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JavaScript requestAnimationFrame


  • window.requestAnimationFrame(callback);
  • window.webkitRequestAnimationFrame(callback);
  • window.mozRequestAnimationFrame(callback);


callback"A parameter specifying a function to call when it's time to update your animation for the next repaint." (


When it comes to animating DOM elements fluidly, we are limited to the following CSS transitions:

  • POSITION - transform: translate (npx, npx);
  • SCALE - transform: scale(n);
  • ROTATION - transform: rotate(ndeg);
  • OPACITY - opacity: 0;

However, using these is no guarantee that your animations will be fluid, because it causes the browser to start new paint cycles, regardless of what else is going on. Basically, paint are made inefficiently and your animation looks "janky" because the frames per second (FPS) suffers.

To guarantee smooth-as-possible DOM animations, requestAnimationFrame must be used in conjunction with the above CSS transitions.

The reason this works, is because the requestAnimationFrame API lets the browser know that you want an animation to happen at the next paint cycle, as opposed to interrupting what's going on to force a new paint cycle in when a non-RAF animation is called.

What is jank?
High Performance Animations
Analyzing Critical Rendering Path
Rendering Performance
Analyzing Paint Times
Identifying Paint Bottlenecks

Use requestAnimationFrame to fade in element

        <h1>This will fade in at 60 frames per second (or as close to possible as your hardware allows)</h1>
            // Fade in over 2000 ms = 2 seconds.
            var FADE_DURATION = 2.0 * 1000; 
            // -1 is simply a flag to indicate if we are rendering the very 1st frame
            var startTime=-1.0; 
            // Function to render current frame (whatever frame that may be)
            function render(currTime) { 
                var head1 = document.getElementsByTagName('h1')[0]; 
                // How opaque should head1 be?  Its fade started at currTime=0.
                // Over FADE_DURATION ms, opacity goes from 0 to 1
                var opacity = (currTime/FADE_DURATION);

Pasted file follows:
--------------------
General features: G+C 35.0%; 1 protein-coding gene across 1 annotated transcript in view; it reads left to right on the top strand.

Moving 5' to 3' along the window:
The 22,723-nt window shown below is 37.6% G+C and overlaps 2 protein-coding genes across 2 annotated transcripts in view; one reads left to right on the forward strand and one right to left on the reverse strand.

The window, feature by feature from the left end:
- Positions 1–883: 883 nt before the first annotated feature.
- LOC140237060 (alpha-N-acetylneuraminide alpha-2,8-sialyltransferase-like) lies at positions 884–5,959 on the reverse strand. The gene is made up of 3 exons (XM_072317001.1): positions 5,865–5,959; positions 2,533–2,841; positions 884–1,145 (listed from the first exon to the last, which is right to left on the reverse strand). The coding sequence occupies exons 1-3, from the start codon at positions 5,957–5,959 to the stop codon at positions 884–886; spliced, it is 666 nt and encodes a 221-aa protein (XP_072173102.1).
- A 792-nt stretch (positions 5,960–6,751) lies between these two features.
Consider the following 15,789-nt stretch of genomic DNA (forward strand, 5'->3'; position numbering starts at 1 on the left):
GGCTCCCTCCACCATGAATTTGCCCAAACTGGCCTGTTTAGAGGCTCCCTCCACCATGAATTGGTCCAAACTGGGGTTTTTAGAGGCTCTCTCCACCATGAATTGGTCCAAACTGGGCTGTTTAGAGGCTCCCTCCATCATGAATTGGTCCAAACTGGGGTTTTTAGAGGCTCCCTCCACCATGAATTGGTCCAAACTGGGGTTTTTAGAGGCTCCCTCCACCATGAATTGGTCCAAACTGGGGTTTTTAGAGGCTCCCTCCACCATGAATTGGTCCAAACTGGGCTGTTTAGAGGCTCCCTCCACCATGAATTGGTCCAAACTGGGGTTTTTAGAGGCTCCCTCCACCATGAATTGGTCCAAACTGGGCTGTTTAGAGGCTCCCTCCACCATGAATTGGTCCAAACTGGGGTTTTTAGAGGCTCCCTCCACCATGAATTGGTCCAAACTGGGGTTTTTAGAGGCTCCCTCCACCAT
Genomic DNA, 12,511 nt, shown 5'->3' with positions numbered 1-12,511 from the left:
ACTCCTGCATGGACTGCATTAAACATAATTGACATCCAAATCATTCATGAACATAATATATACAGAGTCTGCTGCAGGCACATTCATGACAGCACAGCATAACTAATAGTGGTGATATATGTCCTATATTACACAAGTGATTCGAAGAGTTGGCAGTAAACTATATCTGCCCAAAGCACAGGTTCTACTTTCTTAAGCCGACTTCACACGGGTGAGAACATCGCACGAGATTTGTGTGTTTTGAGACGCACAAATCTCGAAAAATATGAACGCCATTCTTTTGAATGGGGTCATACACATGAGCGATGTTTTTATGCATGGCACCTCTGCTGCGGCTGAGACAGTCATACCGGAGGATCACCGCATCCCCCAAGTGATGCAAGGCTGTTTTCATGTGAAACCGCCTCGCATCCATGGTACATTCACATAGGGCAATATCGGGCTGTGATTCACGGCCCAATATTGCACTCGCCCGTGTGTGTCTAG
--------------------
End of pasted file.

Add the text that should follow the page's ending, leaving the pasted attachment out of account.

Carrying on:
= opacity;
            // Function to 
            function eachFrame() {
                // Time that animation has been running (in ms)
                // Uncomment the console.log function to view how quickly 
                // the timeRunning updates its value (may affect performance)
                var timeRunning = (new Date()).getTime() - startTime;
                //console.log('var timeRunning = '+timeRunning+'ms');
                if (startTime < 0) {
                    // This branch: executes for the first frame only.
                    // it sets the startTime, then renders at currTime = 0.0
                    startTime = (new Date()).getTime();
                } else if (timeRunning < FADE_DURATION) {
                    // This branch: renders every frame, other than the 1st frame,
                    // with the new timeRunning value.
                } else {
                // Now we're done rendering one frame.
                // So we make a request to the browser to execute the next
                // animation frame, and the browser optimizes the rest.
                // This happens very rapidly, as you can see in the console.log();
            // start the animation

Cancelling an Animation

To cancel a call to requestAnimationFrame, you need the id it returned from when it was last called. This is the parameter you use for cancelAnimationFrame. The following example starts some hypothetical animation then pauses it after one second.

// stores the id returned from each call to requestAnimationFrame
var requestId;

// draw something
function draw(timestamp) {
    // do some animation
    // request next frame

// pauses the animation
function pause() {
    // pass in the id returned from the last call to requestAnimationFrame

// begin the animation
function start() {
    // store the id returned from requestAnimationFrame
    requestId = requestAnimationFrame(draw);

// begin now

// after a second, pause the animation

Keeping Compatability

Of course, just like most things in browser JavaScript, you just can't count on the fact that everything will be the same everywhere. In this case, requestAnimationFrame might have a prefix on some platforms and are named differently, such as webkitRequestAnimationFrame. Fortunately, there's a really easy way to group all the known differences that could exist down to 1 function:

window.requestAnimationFrame = (function(){
    return window.requestAnimationFrame ||
        window.webkitRequestAnimationFrame ||
        window.mozRequestAnimationFrame ||
            window.setTimeout(callback, 1000 / 60);

Note that the last option (which fills in when no existing support was found) will not return an id to be used in cancelAnimationFrame. There is, however an efficient polyfill that was written which fixes this.

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